2. Kurt Bangert (Hrsg.): Handbook for donations Better organization, transparency, control, profitability and effectiveness of donation works . Wiesbaden 2011, p. 148 .
  3. a b German Donation Council presents figures for 2018. In: November 27, 2018, accessed July 16, 2019 .
  4. Alliance for the public good . ( [accessed November 25, 2018]).
  5. ^ Deutscher Spendenrat eV (Ed.): German Donation Council: declaration of self-commitment . 2018 ( [PDF; accessed on July 16, 2019]).
  6. ^ German Donation Council: Legal basis. In: Retrieved July 16, 2019 .
  7. Markus C. Schulte von Drach: Help better - with a heavy heart . In: . September 29, 2016, ISSN  0174-4917 ( [accessed November 10, 2018]).
  8. Kristian Frigelj: Entanglements: Donation Council excludes controversial child aid . June 3, 2008 ( [accessed January 18, 2019]).
  9. Kerstin Papon: Because of floods and typhoon: Germans donate more and more . Ed .: Frankfurter Allgemeine Zeitung. March 5, 2014, ISSN  0174-4909 ( [accessed July 16, 2019]).
  10. ^ Annual report WP Hagemann, March 8, 2008 (PDF)
  11. Fundraising Akademie gGmbH: Special edition fundraising training. (PDF) Fundraising Akademie gGmbH, 2012, accessed on November 10, 2018 .
  12. German Donation Council: Annual Report 2015. (PDF) German Donation Council, 2016, accessed on November 17, 2018 .
  13. Transparency made easy. In: Retrieved November 25, 2018 .
  14. BMFSFJ - Associations, Foundations and Donations. In: Retrieved December 2, 2018 .
  15. Donation certificate. In: Retrieved November 25, 2018 .
  16. Lino Wirag: Do ARD & ZDF collect questionable donations? In: November 12, 2018, accessed July 16, 2019 .
  17. a b Fewer people give more money. In: November 27, 2018, accessed January 18, 2019 .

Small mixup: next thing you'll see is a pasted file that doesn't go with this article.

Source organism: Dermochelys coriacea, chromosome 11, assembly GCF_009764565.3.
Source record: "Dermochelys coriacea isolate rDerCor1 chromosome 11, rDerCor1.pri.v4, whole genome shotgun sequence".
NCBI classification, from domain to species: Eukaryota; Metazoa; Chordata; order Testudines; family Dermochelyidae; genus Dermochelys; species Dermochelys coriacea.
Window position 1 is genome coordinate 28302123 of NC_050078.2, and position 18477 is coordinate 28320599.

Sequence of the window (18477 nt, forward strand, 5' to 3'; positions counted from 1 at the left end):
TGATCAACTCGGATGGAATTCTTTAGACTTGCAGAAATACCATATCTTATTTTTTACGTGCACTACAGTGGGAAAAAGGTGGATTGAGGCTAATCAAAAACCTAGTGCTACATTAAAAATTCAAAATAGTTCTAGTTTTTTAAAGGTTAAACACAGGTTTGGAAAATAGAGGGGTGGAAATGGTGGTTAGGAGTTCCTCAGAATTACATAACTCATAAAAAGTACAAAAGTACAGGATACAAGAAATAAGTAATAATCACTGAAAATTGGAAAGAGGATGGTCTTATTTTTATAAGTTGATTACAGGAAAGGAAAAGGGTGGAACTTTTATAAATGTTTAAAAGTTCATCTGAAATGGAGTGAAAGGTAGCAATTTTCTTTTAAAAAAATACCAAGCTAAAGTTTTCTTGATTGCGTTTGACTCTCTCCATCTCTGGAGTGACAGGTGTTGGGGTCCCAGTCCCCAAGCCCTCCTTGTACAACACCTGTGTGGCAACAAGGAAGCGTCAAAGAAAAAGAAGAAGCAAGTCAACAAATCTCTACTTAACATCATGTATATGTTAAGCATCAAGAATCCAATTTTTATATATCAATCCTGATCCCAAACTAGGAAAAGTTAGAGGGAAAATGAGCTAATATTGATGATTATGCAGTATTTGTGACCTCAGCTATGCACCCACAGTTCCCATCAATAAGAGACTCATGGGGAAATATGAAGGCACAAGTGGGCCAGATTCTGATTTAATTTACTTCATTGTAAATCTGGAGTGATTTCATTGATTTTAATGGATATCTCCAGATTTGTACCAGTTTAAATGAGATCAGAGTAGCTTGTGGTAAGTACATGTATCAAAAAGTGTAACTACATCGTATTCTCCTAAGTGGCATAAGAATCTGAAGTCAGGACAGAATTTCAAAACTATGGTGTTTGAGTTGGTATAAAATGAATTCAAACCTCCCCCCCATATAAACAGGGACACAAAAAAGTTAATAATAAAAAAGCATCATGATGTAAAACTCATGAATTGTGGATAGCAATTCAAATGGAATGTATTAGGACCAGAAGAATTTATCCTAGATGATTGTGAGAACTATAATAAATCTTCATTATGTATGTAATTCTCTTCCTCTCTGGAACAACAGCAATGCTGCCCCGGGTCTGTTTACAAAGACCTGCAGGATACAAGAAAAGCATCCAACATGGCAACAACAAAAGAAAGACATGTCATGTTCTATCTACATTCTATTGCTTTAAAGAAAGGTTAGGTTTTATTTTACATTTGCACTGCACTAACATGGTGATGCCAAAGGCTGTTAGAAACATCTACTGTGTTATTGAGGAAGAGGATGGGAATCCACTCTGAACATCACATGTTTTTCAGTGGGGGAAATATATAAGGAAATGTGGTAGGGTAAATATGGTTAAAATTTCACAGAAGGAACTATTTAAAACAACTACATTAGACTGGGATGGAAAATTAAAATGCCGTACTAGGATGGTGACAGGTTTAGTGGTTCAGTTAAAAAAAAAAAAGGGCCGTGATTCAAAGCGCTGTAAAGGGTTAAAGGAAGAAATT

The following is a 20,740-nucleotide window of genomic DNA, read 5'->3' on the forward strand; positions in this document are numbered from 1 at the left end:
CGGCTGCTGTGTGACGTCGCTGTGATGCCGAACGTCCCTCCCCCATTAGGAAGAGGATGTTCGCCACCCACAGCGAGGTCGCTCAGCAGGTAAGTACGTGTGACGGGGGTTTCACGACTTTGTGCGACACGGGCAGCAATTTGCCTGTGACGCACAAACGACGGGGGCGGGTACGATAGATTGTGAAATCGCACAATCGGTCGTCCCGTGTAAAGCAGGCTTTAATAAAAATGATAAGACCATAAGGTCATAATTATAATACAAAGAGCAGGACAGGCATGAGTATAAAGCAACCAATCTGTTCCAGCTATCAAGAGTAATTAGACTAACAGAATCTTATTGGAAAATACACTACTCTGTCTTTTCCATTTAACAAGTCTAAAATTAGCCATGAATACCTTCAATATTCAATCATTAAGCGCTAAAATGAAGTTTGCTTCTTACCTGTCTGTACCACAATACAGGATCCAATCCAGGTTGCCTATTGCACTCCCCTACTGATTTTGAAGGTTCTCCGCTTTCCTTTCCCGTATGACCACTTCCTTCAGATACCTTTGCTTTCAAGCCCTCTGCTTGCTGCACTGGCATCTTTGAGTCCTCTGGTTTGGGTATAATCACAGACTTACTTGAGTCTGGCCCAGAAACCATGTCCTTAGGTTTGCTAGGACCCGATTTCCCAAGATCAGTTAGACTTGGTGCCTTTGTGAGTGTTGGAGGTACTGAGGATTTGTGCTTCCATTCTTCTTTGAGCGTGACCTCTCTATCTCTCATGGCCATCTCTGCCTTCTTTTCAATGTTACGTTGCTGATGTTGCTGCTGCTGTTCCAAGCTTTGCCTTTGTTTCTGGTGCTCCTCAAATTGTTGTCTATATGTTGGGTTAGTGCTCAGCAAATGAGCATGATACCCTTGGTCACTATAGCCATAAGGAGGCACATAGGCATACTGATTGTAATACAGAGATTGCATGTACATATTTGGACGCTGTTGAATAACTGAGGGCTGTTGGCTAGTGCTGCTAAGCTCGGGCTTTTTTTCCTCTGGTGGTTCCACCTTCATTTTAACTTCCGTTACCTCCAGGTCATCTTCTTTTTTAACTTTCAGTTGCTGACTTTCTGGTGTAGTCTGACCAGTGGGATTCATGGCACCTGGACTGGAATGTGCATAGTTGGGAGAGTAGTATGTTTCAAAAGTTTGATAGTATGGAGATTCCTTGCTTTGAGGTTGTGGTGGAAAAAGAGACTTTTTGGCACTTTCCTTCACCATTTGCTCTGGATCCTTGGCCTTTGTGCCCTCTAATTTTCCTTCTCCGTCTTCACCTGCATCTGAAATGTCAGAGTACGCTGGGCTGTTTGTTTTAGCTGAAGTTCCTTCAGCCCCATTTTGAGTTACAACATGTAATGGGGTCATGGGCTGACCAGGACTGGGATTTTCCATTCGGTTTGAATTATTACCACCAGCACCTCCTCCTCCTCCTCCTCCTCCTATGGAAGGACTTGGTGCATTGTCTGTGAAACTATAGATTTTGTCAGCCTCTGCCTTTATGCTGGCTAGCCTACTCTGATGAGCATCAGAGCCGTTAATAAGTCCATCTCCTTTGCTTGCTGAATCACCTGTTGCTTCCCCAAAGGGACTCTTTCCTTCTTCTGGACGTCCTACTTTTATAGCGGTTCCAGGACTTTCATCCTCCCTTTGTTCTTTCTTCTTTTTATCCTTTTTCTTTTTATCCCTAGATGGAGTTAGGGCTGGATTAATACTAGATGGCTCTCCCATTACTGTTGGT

18. ^ German Donation Council: Structures. In: Retrieved July 16, 2019 .
  19. ^ Deutscher Spendenrat eV (Ed.): Association statutes . 2016 ( [PDF; accessed on July 16, 2019]).
  20. "Aktion Deutschland Hilft" receives a donation certificate from the German Donation Council. Press portal, May 31, 2017, accessed on January 19, 2019 .
  21. a b 15 organizations get a new donation certificate. (No longer available online.) In: Evangelical Press Service, 2017, archived from the original ; accessed on July 16, 2019 .
  22. ASB certified by the German Donation Council. Retrieved January 18, 2019 .
  23. German Donation Council awards further donation certificates. In: Berliner Zeitung. Retrieved January 18, 2019 .
  24. BMFSFJ - Transparency strengthens willingness to donate. Retrieved December 2, 2018 .
  25. Marcel Burkhardt: Donations: Doing good while being safe. In: December 14, 2017, accessed January 18, 2019 .
  26. ↑ The Salvation Army receives a donation certificate from the German Donation Council. In: Salvation Army Germany. May 30, 2017. Retrieved January 18, 2019 .
  27. 25 years of the Deutscher Spendenrat eV - award of new donation certificates. In: Volkmarstein Foundation. June 11, 2018, accessed January 18, 2019 .
  28. Vassilios Saroglou: AWO International awarded donation certificate of the German Spendenrat. June 8, 2018, accessed January 18, 2019 .
  29. Süddeutsche Zeitung (ed.): Donors are decreasing, but remain generous . February 27, 2018.
  30. Stiftung Warentest: Donations - Trust is good ... - Stiftung Warentest. Retrieved December 22, 2018 .
  31. Stiftung Warentest: Inheritance Law - So you can do good after your death - Stiftung Warentest. Retrieved December 22, 2018 .
  32. ^ Frankfurter Rundschau: Children's Fund in Twilight: The Unicef ​​Case. Retrieved December 22, 2018 .